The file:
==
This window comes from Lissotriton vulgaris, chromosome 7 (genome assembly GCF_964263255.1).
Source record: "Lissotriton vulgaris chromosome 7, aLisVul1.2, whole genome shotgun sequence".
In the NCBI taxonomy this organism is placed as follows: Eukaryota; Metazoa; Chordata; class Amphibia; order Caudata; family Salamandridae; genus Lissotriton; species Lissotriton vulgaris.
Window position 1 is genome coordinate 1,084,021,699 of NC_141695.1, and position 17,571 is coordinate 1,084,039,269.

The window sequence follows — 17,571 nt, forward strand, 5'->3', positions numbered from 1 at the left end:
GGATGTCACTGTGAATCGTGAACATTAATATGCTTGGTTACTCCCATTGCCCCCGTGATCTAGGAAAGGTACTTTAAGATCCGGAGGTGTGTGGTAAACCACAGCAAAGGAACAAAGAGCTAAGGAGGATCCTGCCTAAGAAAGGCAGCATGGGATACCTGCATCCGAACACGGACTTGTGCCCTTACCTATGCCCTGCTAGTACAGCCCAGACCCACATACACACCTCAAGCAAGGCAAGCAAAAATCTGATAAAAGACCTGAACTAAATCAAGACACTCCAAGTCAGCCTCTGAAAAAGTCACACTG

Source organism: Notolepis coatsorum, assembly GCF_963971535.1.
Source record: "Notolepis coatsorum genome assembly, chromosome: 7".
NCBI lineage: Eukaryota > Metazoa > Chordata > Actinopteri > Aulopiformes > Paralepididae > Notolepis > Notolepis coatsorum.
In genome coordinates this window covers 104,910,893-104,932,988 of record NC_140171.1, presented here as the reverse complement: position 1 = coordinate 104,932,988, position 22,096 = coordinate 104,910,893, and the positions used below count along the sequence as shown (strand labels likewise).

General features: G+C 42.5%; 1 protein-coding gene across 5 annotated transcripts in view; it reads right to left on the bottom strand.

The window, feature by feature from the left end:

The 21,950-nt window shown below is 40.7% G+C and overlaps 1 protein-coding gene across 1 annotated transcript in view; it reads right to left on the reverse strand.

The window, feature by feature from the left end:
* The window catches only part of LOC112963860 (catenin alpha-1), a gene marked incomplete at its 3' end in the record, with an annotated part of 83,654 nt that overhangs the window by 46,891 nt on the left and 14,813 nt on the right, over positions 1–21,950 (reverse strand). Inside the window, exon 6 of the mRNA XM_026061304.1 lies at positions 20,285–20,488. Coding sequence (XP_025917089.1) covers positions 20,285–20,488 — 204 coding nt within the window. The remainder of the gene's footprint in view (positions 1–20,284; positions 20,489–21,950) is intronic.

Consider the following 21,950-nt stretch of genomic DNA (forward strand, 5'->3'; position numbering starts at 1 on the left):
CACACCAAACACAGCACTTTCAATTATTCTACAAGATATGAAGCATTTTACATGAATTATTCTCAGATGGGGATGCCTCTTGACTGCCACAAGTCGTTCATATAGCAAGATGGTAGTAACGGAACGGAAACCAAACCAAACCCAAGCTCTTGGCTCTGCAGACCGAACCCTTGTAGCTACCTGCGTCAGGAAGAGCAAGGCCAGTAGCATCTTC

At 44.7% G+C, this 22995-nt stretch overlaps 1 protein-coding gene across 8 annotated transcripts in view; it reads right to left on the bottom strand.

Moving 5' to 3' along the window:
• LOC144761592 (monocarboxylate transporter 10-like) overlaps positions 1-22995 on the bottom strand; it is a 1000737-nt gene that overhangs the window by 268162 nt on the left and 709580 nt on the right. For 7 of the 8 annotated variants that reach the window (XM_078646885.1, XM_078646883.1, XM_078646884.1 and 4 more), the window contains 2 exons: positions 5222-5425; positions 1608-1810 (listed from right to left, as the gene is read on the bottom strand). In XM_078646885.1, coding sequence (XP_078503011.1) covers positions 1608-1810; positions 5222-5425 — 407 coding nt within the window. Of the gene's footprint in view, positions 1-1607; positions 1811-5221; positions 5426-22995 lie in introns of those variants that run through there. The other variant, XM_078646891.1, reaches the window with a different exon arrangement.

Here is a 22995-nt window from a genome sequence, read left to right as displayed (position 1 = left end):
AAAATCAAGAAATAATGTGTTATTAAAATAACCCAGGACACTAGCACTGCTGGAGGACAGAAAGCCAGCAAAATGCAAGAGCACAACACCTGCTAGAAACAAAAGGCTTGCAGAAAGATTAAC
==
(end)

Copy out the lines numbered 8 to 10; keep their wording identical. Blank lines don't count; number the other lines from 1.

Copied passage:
Source record: "Notolepis coatsorum genome assembly, chromosome: 7".
NCBI lineage: Eukaryota > Metazoa > Chordata > Actinopteri > Aulopiformes > Paralepididae > Notolepis > Notolepis coatsorum.
In genome coordinates this window covers 104,910,893-104,932,988 of record NC_140171.1, presented here as the reverse complement: position 1 = coordinate 104,932,988, position 22,096 = coordinate 104,910,893, and the positions used below count along the sequence as shown (strand labels likewise).